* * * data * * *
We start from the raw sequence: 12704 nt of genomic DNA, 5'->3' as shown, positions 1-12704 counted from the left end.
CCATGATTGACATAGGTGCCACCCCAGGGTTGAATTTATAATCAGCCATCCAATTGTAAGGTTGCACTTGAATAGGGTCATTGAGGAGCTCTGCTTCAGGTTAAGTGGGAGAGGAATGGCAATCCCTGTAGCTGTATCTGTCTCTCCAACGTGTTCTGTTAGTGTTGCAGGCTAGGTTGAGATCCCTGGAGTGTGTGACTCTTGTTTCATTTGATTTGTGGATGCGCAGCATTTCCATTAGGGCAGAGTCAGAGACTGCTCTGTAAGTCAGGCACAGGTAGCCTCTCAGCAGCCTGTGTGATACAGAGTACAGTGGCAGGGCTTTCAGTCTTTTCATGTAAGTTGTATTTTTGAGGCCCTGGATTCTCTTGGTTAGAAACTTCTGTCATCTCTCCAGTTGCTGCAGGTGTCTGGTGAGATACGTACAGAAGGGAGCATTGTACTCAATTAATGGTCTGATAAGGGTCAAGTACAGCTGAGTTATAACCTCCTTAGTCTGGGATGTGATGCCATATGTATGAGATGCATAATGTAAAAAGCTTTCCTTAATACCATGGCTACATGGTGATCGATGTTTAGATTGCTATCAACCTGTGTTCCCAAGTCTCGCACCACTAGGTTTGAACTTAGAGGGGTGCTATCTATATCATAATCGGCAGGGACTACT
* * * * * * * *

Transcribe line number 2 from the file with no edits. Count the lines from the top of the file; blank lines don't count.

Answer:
CCATGATTGACATAGGTGCCACCCCAGGGTTGAATTTATAATCAGCCATCCAATTGTAAGGTTGCACTTGAATAGGGTCATTGAGGAGCTCTGCTTCAGGTTAAGTGGGAGAGGAATGGCAATCCCTGTAGCTGTATCTGTCTCTCCAACGTGTTCTGTTAGTGTTGCAGGCTAGGTTGAGATCCCTGGAGTGTGTGACTCTTGTTTCATTTGATTTGTGGATGCGCAGCATTTCCATTAGGGCAGAGTCAGAGACTGCTCTGTAAGTCAGGCACAGGTAGCCTCTCAGCAGCCTGTGTGATACAGAGTACAGTGGCAGGGCTTTCAGTCTTTTCATGTAAGTTGTATTTTTGAGGCCCTGGATTCTCTTGGTTAGAAACTTCTGTCATCTCTCCAGTTGCTGCAGGTGTCTGGTGAGATACGTACAGAAGGGAGCATTGTACTCAATTAATGGTCTGATAAGGGTCAAGTACAGCTGAGTTATAACCTCCTTAGTCTGGGATGTGATGCCATATGTATGAGATGCATAATGTAAAAAGCTTTCCTTAATACCATGGCTACATGGTGATCGATGTTTAGATTGCTATCAACCTGTGTTCCCAAGTCTCGCACCACTAGGTTTGAACTTAGAGGGGTGCTATCTATATCATAATCGGCAGGGACTACT